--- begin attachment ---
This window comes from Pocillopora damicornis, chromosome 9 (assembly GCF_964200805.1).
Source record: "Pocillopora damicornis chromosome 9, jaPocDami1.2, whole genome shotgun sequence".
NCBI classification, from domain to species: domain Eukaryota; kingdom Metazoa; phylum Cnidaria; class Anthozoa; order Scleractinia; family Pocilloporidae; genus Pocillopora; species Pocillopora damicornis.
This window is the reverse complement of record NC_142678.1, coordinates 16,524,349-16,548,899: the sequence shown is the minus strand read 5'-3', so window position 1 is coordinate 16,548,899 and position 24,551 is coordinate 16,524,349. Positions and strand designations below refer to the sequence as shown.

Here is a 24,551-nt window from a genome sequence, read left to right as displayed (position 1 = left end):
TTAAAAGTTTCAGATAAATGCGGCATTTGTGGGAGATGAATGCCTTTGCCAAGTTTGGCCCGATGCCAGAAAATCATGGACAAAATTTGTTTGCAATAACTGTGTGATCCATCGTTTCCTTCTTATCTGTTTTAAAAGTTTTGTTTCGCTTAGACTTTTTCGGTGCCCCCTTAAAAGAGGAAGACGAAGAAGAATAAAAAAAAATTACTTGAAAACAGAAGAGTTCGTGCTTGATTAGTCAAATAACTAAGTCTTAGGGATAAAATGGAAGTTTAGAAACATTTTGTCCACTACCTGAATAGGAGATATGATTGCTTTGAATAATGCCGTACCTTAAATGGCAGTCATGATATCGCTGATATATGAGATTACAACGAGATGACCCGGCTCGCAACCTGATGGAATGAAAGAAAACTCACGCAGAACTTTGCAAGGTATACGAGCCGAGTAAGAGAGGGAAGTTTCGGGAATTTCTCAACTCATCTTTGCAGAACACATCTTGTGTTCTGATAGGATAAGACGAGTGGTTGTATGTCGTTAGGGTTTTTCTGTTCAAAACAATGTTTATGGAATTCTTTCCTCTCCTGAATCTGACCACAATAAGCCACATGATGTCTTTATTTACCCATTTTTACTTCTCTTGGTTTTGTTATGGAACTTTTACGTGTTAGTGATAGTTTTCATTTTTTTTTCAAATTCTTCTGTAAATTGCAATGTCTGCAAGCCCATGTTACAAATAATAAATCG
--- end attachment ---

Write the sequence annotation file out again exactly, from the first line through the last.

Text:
This window comes from Pocillopora damicornis, chromosome 9 (assembly GCF_964200805.1).
Source record: "Pocillopora damicornis chromosome 9, jaPocDami1.2, whole genome shotgun sequence".
NCBI classification, from domain to species: domain Eukaryota; kingdom Metazoa; phylum Cnidaria; class Anthozoa; order Scleractinia; family Pocilloporidae; genus Pocillopora; species Pocillopora damicornis.
This window is the reverse complement of record NC_142678.1, coordinates 16,524,349-16,548,899: the sequence shown is the minus strand read 5'-3', so window position 1 is coordinate 16,548,899 and position 24,551 is coordinate 16,524,349. Positions and strand designations below refer to the sequence as shown.

Here is a 24,551-nt window from a genome sequence, read left to right as displayed (position 1 = left end):
TTAAAAGTTTCAGATAAATGCGGCATTTGTGGGAGATGAATGCCTTTGCCAAGTTTGGCCCGATGCCAGAAAATCATGGACAAAATTTGTTTGCAATAACTGTGTGATCCATCGTTTCCTTCTTATCTGTTTTAAAAGTTTTGTTTCGCTTAGACTTTTTCGGTGCCCCCTTAAAAGAGGAAGACGAAGAAGAATAAAAAAAAATTACTTGAAAACAGAAGAGTTCGTGCTTGATTAGTCAAATAACTAAGTCTTAGGGATAAAATGGAAGTTTAGAAACATTTTGTCCACTACCTGAATAGGAGATATGATTGCTTTGAATAATGCCGTACCTTAAATGGCAGTCATGATATCGCTGATATATGAGATTACAACGAGATGACCCGGCTCGCAACCTGATGGAATGAAAGAAAACTCACGCAGAACTTTGCAAGGTATACGAGCCGAGTAAGAGAGGGAAGTTTCGGGAATTTCTCAACTCATCTTTGCAGAACACATCTTGTGTTCTGATAGGATAAGACGAGTGGTTGTATGTCGTTAGGGTTTTTCTGTTCAAAACAATGTTTATGGAATTCTTTCCTCTCCTGAATCTGACCACAATAAGCCACATGATGTCTTTATTTACCCATTTTTACTTCTCTTGGTTTTGTTATGGAACTTTTACGTGTTAGTGATAGTTTTCATTTTTTTTTCAAATTCTTCTGTAAATTGCAATGTCTGCAAGCCCATGTTACAAATAATAAATCG